Three weeks of filming essential interiors at Pinewood Studios were followed by an intensive schedule of location work. Sites were chosen in London and Britain's northern provincial towns to parallel the background locale of a stage company on the move in wartime, while theatres, railway stations, hospitals, market squares and streets were scrutinized by Yates and production designer Stephen Grimes for authenticity.
Plays by William Shakespeare that are performed, mentioned or referred to in the film include "Othello", "Hamlet", "MacBeth", "Richard III", "King Lear", "As You Like It" and "The Merchant of Venice". Non Shakespearean plays included Sutton Vane's "Outward Bound" and "The Corsican Brothers".
Albert Finney won the Silver Bear Award for Best Actor for this film at the 34th Berlin International Film Festival in 1984.
The production notes for this film state that the film " . . . is an intriguing look behind the scenes at life and relationships in a traditional touring stage company. Against a backdrop of Britain in [WW II] wartime, with the sounds of [Adolph] Hitler's air raids in the background, 'The Dresser' is about Sir, a grandiloquent actor-manager who has given his very soul to his career-often at the expense of those closest to him--and is now cracking under the strain of keeping his company on the road. Pivotal to his existence is [his dresser, hence the title of] The Dresser, Norman, equally passionate about the theatre and dedicated to his master, but wryly aware of Sir's frequently unreasonable demands".
During the years 1962 and 1963, Tom Courtenay in The Loneliness of the Long Distance Runner, and Albert Finney in Tom Jones, both were stars in two of director Tony Richardson's most celebrated films, and each movie ignited their fame.
The original British production of "The Dresser" by Ronald Harwood opened at The Royal Exchange Theatre in Manchester on 6th March 1980 and then transferred to the West End's Queen's Theatre in London on 30 April 1980. The production was nominated for the 1980 Olivier Award for Best Play.
The movie was nominated for five Academy Awards including Best Picture, Best Actor for both Tom Courtenay and Albert Finney, Best Director and Best Adapted Screenplay, but failed to win any Oscars.
Both of the picture's lead actors, Albert Finney and Tom Courtenay, were nominated for Best Actor at the BAFTAS, the Academy Awards, and the Golden Globes, with Courtenay tieing with Robert Duvall for Tender Mercies (1983) at the latter.
Wearing the hat of both producer and director for The Dresser (1983), director Peter Yates assembled a cast of renowned British actors who were distinguished by their work in both the theatre as well as film. Yates, himself a one-time Royal Academy of Dramatic Art graduate who had directed plays for the London (Royal Court) and New York (American Place Theatre) stage, director Yates was recognized for his ability to communicate on both sides of the camera.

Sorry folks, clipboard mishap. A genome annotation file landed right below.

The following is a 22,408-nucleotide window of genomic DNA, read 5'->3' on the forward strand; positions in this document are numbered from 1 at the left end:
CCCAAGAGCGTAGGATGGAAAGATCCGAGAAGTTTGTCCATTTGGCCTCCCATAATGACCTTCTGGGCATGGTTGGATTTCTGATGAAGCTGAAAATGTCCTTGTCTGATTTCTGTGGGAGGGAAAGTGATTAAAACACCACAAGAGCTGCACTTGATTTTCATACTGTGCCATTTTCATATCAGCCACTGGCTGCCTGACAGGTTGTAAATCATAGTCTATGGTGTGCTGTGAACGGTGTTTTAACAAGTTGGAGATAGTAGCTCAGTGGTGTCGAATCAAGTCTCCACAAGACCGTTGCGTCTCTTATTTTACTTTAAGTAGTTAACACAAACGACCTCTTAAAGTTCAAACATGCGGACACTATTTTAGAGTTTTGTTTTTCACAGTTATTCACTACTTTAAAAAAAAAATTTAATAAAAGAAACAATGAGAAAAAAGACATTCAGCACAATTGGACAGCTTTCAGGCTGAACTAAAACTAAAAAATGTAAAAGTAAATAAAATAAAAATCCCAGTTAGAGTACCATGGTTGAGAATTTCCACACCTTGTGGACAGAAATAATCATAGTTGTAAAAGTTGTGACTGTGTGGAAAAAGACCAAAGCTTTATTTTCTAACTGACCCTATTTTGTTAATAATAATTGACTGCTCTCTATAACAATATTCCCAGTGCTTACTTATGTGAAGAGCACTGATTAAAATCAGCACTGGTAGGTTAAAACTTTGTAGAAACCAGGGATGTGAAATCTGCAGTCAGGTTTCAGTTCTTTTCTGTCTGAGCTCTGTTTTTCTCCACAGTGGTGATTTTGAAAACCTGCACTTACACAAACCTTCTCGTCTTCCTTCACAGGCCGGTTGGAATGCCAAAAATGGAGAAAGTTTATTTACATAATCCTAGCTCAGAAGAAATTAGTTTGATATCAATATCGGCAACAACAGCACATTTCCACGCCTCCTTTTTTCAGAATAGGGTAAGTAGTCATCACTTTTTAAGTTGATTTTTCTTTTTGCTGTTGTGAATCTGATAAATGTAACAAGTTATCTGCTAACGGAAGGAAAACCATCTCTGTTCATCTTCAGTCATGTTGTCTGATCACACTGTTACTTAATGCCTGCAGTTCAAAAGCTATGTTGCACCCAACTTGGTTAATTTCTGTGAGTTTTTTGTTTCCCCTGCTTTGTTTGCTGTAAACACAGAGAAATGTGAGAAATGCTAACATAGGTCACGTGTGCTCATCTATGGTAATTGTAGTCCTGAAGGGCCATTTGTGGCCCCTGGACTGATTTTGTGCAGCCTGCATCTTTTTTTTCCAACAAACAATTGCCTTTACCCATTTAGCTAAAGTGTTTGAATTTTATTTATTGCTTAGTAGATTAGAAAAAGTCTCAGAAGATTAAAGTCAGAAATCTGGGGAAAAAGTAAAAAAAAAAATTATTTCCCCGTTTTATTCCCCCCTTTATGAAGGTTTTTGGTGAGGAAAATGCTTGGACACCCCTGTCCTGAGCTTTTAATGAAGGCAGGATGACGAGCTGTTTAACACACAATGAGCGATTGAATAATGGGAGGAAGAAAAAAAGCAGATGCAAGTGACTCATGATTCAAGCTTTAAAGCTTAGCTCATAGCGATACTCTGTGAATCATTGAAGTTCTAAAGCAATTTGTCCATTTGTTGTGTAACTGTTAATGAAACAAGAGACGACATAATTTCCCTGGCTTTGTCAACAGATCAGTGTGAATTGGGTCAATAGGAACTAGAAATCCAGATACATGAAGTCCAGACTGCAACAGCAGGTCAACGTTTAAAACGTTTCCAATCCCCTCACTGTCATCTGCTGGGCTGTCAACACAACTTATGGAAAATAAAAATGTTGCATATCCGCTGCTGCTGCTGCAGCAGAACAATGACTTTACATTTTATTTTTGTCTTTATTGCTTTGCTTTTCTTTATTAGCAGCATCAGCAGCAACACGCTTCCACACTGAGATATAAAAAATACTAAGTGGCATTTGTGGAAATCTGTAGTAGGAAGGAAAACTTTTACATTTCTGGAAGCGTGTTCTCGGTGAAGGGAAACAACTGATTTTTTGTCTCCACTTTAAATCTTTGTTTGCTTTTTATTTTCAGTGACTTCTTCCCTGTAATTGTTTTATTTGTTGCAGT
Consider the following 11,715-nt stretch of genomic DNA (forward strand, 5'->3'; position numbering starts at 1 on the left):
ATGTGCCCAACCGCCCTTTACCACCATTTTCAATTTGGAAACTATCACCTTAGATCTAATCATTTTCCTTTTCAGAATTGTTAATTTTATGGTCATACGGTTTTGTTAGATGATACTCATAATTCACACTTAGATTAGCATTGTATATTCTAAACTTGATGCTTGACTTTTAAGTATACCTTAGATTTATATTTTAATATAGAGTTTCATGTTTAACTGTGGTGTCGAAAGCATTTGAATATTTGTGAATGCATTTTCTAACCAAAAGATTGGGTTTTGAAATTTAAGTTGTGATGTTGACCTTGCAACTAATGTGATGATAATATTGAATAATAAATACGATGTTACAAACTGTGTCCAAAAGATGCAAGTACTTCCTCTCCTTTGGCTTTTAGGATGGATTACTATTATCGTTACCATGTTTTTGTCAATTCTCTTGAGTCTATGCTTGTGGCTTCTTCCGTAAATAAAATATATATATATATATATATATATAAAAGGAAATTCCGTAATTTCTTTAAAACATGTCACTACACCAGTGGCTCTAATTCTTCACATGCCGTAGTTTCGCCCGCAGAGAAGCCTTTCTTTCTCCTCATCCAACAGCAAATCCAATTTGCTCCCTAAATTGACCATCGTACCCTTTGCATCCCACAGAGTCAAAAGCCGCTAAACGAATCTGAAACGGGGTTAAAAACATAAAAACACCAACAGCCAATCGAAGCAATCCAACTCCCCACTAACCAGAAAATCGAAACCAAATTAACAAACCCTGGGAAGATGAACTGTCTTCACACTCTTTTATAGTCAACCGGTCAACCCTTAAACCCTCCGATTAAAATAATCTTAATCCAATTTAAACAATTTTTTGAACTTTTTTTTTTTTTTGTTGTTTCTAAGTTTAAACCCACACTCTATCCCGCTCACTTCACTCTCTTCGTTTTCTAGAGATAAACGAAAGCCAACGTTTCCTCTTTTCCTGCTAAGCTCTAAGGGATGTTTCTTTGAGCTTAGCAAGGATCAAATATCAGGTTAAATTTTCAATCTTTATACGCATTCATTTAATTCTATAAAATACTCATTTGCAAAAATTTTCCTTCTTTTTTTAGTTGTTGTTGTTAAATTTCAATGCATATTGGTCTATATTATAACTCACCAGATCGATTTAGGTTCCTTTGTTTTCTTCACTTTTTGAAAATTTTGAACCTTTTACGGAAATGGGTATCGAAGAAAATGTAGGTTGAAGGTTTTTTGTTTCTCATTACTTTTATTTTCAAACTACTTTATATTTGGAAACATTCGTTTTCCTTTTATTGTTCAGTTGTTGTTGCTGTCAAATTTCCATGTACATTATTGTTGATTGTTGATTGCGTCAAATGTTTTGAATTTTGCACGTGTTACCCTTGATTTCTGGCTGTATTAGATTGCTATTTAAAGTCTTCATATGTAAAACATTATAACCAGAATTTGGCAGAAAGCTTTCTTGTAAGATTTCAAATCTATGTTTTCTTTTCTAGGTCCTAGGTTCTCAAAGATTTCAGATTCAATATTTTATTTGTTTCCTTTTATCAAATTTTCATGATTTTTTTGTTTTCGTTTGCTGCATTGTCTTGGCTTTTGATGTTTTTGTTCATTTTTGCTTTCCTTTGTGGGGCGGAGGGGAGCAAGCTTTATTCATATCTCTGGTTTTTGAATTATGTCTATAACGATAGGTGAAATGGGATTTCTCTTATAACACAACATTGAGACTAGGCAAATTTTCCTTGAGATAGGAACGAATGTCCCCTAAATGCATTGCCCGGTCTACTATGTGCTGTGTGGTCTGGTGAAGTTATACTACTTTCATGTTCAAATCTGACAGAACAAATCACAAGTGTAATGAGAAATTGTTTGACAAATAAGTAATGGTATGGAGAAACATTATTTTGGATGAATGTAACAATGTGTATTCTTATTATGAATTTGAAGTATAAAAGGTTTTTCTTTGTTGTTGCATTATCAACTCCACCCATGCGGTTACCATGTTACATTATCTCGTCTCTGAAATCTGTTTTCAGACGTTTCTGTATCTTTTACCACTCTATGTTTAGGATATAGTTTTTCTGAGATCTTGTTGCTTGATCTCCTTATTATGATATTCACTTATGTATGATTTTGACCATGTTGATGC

The movie was selected to be the 38th Royal Film Performance and screening at London's Odeon Theatre on 19th March 1984.
The line "227 Lears, and I can't remember the first line " spoken by Albert Finney, is what can be heard at the end of the Manic Street Preachers song P.C.P
One of seven cinema movies made for the Sony owned Columbia Pictures / Tri-Star Pictures studios that were directed by Peter Yates. The films include Krull (1983), Suspect (1987), The Deep (1977), For Pete's Sake (1974), The Run of the Country (1995), The Dresser (1983), and Breaking Away (1979), with the latter three Yates also producing.
One of two feature films directed by Peter Yates that were first released theatrically in 1983. Yates' other cinema movie that year was Krull (1983). Both motion pictures were produced by the Columbia Pictures studio.
Director Peter Yates felt passionately about "The Dresser". Yates said: "If I can make a film which will get more people to go to the theatre, I will feel I have achieved something. I don't think there has ever been a film which shows just a piece of the theatre's tradition and presents it in an attractive and palatable way. I hope with 'The Dresser' we've changed that".
The only film that year nominated for Best Picture at the Academy Awards, and not in any Best Motion Picture category at the Golden Globes.
In the film the performance of "King Lear" that Sir (Albert Finney) prepares for and performs is Sir's 227th time playing Lear.
An impeccable cast of leading featured players completes the acting credits, including Lockwood West, Betty Marsden, Sheila Reid, Llewellyn Rees, Donald Eccles, Guy Manning, Kevin Stoney, John Sharp, Kathy Staff, Joe Ritchie, Ann Way, Sydney Arnold, and Anne Blackman (as Anne Hannion).